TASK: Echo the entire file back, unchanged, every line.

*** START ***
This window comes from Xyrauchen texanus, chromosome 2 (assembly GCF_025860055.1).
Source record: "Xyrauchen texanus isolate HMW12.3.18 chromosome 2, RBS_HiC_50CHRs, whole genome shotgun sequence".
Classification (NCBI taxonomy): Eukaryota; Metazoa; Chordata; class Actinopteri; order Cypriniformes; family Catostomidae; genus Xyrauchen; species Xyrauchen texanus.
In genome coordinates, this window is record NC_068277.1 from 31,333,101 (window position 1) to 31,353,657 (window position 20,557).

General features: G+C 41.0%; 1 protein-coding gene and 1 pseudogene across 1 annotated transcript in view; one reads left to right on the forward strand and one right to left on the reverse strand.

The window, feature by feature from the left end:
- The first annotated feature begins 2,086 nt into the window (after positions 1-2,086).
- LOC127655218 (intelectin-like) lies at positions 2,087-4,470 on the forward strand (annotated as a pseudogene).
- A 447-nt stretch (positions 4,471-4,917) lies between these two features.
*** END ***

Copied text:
This window comes from Xyrauchen texanus, chromosome 2 (assembly GCF_025860055.1).
Source record: "Xyrauchen texanus isolate HMW12.3.18 chromosome 2, RBS_HiC_50CHRs, whole genome shotgun sequence".
Classification (NCBI taxonomy): Eukaryota; Metazoa; Chordata; class Actinopteri; order Cypriniformes; family Catostomidae; genus Xyrauchen; species Xyrauchen texanus.
In genome coordinates, this window is record NC_068277.1 from 31,333,101 (window position 1) to 31,353,657 (window position 20,557).

General features: G+C 41.0%; 1 protein-coding gene and 1 pseudogene across 1 annotated transcript in view; one reads left to right on the forward strand and one right to left on the reverse strand.

The window, feature by feature from the left end:
- The first annotated feature begins 2,086 nt into the window (after positions 1-2,086).
- LOC127655218 (intelectin-like) lies at positions 2,087-4,470 on the forward strand (annotated as a pseudogene).
- A 447-nt stretch (positions 4,471-4,917) lies between these two features.